Young-adult author Adam Silvera didn’t read a book about a queer teen until he was 19. It was Cassandra Clare’s “City of Bones,” and the fantasy novel surprised him.
“The only time I ever expected to see a book with queer characters was in a coming-out story,” he explained. “It was a happy surprise. And I bought way more into the romance between a demon hunter and a warlock than I did the rest of the plot. It’s what got me to read three 500-page books in a week.”
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Since “City of Bones,” which published 10 years ago, authors like Silvera have made young adult novels a place where queer love stories feel mainstream rather than an exception to the rule.
And they’re about far more than coming out. The new generation of LGBT young-adult literature has room for romance, inclusion and happily-ever-after.
In Audrey Coulthurst’s “Of Fire and Stars,” (Balzer + Bray) two princesses fall in love and find their romance forbidden not because they are both women but because of royal court politics. Princess Denna is meant to marry the crown prince of a fellow kingdom – only to fall for his sister instead.
“It was the book I wish had existed when I was a teen,” Coulthurst said. “I read tons of fantasy as a teen and I saw secondary characters who woke me up, but I was almost 30 before I read a book that had a queer female lead that fell in love with another girl.”
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Anna-Marie McLemore, author of the new “Wild Beauty,” (Macmillan/ Holtzbrinck Publishers), agrees that fantasy YA has allowed for more inclusion, for readers to see themselves on the page. “It was incredibly freeing to me, to realize I was writing queer and trans characters in worlds that have magic. It was like, I can write about identity, but also about magic and let LGBTQ into that world,” she says. “I was so excited to write about these queer Latina girls in ball gowns in gardens, and we belong there, even if we didn’t see ourselves there growing up.”
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In the whip-smart “Gentleman’s Guide to Vice and Virtue,” (Katherine Tegen Books), Mackenzi Lee aimed to showcase an authentically positive representation of queer identity in centuries past. “I wanted so badly with this book to say to queer teenagers: ‘You have always existed even before there were words or vocabulary or acceptance,’” Lee said. “I wanted them to know they not only existed, but they thrived and had fulfilled romantic and sexual lives with people they loved.”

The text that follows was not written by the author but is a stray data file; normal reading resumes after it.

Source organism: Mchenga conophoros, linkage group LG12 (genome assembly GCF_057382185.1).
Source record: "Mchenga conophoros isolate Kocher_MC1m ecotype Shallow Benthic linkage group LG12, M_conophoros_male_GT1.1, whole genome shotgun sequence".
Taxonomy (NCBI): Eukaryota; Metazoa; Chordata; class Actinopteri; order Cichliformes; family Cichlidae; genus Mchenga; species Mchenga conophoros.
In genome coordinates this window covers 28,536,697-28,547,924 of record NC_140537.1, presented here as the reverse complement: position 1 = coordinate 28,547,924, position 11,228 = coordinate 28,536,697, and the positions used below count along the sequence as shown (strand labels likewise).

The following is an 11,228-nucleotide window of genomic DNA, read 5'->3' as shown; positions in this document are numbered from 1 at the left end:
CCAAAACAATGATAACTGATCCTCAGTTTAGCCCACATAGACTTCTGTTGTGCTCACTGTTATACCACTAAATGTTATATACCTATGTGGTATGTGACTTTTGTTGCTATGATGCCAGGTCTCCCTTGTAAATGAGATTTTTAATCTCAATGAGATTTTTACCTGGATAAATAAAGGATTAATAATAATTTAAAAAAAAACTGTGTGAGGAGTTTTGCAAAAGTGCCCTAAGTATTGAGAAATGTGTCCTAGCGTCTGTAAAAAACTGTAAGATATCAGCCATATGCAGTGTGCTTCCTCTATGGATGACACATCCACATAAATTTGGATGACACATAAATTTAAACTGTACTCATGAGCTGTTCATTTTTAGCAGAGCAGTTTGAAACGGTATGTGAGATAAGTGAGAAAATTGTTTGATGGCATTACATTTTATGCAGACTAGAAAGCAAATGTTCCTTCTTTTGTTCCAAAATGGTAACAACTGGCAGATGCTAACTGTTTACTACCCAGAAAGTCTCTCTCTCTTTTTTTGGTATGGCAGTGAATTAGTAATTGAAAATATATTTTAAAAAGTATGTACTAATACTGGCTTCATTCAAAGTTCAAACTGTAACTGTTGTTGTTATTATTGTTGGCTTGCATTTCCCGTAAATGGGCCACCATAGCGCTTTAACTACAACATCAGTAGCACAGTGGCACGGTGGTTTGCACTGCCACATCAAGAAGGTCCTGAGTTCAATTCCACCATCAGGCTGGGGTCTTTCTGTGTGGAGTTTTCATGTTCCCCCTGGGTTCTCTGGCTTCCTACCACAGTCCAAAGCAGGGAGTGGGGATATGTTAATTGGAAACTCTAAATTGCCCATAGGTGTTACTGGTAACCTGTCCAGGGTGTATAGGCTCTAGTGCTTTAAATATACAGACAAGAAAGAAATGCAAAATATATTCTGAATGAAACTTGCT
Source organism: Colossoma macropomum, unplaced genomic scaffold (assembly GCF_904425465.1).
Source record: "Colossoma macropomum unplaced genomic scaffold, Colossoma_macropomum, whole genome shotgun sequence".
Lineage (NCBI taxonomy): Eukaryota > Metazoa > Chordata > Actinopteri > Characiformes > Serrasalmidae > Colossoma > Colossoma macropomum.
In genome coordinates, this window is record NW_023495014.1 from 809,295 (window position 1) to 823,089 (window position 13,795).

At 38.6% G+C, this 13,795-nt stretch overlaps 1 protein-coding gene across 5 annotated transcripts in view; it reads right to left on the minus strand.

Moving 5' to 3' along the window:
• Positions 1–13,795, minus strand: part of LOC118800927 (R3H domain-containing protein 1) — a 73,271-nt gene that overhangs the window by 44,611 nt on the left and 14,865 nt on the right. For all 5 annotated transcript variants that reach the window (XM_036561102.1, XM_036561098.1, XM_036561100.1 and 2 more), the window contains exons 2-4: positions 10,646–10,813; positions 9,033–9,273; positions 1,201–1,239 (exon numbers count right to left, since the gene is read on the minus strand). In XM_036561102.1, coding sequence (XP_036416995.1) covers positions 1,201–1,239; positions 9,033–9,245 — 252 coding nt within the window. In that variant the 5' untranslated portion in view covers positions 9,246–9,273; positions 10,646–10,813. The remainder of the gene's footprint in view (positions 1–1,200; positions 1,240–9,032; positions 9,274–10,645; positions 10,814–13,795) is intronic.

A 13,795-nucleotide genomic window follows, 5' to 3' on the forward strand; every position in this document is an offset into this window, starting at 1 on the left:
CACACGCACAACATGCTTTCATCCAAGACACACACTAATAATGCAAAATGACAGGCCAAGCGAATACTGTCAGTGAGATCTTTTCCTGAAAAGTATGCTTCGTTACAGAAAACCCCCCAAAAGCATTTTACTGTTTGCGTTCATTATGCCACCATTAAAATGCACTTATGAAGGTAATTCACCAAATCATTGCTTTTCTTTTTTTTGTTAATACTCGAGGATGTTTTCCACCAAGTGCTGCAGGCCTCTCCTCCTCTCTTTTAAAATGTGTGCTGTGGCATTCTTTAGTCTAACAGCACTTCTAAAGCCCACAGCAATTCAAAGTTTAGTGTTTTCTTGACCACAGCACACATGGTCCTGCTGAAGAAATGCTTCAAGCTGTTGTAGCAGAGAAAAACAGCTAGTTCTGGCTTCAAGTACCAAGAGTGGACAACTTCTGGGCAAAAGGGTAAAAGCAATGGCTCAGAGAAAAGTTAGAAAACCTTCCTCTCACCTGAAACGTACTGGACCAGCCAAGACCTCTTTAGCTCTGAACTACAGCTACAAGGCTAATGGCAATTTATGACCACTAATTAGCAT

Lee cited 19th-century lesbian diarist Anne Lister and the work of historian Rachel Hope Cleves as points of reference. “I did a lot of research into the queer subculture of the 1700s and tried to look into individual queer historical experiences,” she continued. “I wanted them to see that variability in history. It wasn’t just, (BEGIN ITAL)It was the 1700s and being queer sucked no matter what(END ITAL).”
These authors note, though, that inclusion in YA literature is a work in progress. “It’s been really good, these past five to 10 years. Most of the stories [before] were about coming out and being ostracized or getting killed and having the point of view be from a friend, learning life lessons about their death,” Coulthurst said. “There’s room to grow, of course. We’re not seeing enough queer people of colour or enough with ability levels. There’s a lot of opportunity for more intersectional perspectives.”
As authors get more comfortable exploring LGBT storylines, the coming-out tale isn’t disappearing. “I think we’ll always need, for the foreseeable future, both types of stories,” Silvera added. “While I’ve been so happy being able to live an out life, I think a lot about teens who aren’t able to be out right now, and I want to write for them.”